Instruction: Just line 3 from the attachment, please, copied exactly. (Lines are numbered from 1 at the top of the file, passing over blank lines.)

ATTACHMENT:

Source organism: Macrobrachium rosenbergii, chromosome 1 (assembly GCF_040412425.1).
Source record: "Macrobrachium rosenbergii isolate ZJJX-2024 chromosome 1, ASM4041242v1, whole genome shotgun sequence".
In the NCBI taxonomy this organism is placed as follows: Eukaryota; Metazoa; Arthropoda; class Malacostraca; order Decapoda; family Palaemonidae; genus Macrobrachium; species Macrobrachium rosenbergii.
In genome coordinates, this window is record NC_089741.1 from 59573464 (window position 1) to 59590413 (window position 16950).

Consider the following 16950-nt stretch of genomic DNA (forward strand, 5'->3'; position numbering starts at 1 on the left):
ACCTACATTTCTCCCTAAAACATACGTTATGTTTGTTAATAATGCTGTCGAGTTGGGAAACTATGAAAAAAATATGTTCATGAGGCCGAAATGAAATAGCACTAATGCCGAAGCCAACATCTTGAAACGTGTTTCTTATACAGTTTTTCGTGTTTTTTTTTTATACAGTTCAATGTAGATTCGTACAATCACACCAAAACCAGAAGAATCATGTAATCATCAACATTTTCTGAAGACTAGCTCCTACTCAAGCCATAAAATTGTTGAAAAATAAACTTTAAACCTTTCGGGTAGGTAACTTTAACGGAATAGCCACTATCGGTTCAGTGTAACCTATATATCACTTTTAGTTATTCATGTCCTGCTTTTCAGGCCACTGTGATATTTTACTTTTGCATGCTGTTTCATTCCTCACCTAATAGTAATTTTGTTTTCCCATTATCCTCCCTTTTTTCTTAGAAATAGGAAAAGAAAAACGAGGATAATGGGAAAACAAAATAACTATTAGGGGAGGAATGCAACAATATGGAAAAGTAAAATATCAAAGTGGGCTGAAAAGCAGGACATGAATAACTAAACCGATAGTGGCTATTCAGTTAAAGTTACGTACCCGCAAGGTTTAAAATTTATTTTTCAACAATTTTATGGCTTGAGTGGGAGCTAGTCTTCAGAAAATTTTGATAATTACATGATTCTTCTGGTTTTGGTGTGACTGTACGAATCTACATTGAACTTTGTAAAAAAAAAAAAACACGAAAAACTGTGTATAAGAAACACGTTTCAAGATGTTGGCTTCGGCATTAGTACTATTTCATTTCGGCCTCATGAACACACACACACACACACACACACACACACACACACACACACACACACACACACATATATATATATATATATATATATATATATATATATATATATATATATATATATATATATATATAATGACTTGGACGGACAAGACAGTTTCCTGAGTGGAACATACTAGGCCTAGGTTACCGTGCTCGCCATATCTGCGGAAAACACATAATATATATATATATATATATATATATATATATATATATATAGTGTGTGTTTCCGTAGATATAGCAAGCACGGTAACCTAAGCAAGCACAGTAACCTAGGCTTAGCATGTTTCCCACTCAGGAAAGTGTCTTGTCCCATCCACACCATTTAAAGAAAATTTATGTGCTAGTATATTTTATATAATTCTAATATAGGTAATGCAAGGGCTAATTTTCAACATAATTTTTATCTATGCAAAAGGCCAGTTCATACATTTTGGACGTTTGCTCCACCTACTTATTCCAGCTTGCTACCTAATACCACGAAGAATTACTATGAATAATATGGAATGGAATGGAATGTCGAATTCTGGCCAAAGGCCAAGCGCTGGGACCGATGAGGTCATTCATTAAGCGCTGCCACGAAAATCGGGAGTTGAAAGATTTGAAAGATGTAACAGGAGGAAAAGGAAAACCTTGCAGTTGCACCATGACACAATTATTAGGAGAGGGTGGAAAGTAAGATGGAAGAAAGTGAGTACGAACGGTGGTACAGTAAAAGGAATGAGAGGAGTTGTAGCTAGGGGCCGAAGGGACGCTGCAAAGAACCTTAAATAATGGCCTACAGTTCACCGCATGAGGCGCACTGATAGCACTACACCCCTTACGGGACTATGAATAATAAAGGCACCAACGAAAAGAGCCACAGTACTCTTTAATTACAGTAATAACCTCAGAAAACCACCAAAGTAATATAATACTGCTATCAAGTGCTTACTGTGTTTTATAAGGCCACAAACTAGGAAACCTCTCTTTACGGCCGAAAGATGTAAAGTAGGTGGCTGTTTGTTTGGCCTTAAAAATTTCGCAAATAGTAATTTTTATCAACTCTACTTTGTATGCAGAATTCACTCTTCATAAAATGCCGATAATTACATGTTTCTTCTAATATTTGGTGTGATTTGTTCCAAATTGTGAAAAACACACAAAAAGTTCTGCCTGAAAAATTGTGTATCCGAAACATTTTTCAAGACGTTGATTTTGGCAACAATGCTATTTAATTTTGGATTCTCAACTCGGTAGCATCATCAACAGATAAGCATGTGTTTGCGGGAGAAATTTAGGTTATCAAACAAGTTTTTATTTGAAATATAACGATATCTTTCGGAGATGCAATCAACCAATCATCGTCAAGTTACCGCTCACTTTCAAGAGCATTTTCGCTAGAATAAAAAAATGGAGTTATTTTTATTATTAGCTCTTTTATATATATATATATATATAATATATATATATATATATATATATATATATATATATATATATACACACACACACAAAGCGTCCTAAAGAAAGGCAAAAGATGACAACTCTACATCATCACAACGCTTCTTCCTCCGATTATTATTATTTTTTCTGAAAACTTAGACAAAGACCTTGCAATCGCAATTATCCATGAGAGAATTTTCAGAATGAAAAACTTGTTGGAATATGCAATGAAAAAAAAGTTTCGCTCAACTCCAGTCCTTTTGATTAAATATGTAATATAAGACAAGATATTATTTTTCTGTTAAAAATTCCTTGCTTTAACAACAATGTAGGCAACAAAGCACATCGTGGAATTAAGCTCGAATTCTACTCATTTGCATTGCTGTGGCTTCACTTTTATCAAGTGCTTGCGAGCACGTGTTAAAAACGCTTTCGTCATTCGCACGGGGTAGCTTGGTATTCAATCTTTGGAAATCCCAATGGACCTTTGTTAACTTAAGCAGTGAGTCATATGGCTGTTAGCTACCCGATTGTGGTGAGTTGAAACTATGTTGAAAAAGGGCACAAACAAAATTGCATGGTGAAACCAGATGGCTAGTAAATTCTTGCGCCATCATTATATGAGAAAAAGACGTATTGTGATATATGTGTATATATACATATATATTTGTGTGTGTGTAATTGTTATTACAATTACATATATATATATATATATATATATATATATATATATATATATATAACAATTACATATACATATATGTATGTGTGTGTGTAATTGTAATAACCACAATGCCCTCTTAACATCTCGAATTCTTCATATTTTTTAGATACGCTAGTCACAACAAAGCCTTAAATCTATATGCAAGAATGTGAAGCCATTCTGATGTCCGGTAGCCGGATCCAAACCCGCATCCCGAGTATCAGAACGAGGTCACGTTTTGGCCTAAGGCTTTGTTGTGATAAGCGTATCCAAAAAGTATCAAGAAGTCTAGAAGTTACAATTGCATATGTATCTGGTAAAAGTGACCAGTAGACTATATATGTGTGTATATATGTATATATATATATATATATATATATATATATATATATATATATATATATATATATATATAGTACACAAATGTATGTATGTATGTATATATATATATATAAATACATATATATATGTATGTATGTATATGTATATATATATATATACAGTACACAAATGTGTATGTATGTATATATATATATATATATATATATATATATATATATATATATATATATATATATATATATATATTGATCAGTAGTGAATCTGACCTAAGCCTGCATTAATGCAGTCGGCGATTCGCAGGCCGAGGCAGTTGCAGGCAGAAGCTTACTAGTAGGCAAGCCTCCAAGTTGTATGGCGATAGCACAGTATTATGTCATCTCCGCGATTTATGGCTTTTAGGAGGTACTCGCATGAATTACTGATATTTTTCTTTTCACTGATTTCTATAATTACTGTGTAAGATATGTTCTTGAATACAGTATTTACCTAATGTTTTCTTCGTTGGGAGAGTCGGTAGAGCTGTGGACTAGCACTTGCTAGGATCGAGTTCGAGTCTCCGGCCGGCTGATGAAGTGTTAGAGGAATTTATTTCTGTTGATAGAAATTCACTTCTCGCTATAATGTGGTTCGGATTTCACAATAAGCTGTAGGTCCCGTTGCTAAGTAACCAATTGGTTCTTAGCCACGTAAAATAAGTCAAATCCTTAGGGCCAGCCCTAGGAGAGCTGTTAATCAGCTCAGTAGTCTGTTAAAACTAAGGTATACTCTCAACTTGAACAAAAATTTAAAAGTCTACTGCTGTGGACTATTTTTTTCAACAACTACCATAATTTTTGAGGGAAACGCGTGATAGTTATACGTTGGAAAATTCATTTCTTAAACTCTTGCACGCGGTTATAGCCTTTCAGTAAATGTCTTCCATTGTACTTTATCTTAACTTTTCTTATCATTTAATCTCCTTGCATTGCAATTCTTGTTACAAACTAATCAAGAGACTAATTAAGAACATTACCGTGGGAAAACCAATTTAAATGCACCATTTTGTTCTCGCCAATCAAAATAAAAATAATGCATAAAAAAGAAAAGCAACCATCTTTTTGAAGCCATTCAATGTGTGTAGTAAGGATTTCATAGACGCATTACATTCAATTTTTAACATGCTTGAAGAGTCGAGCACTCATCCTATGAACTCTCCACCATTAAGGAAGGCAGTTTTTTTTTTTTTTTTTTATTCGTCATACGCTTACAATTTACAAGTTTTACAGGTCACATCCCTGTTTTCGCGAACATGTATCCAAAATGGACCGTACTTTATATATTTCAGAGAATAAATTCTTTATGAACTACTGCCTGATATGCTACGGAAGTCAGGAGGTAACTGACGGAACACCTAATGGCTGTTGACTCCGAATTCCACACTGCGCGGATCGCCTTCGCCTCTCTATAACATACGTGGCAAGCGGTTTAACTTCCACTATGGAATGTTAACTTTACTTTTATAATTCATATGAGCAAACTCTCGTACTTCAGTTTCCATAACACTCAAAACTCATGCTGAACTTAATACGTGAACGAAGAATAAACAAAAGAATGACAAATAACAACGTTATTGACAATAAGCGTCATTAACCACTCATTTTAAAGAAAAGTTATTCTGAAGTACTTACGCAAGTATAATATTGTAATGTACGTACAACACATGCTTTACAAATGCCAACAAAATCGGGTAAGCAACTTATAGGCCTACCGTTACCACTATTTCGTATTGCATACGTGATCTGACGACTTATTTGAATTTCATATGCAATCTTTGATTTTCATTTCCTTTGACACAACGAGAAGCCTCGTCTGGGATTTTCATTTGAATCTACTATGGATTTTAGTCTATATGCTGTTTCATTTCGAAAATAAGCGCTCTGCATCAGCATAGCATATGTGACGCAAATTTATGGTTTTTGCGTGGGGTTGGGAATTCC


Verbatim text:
In the NCBI taxonomy this organism is placed as follows: Eukaryota; Metazoa; Arthropoda; class Malacostraca; order Decapoda; family Palaemonidae; genus Macrobrachium; species Macrobrachium rosenbergii.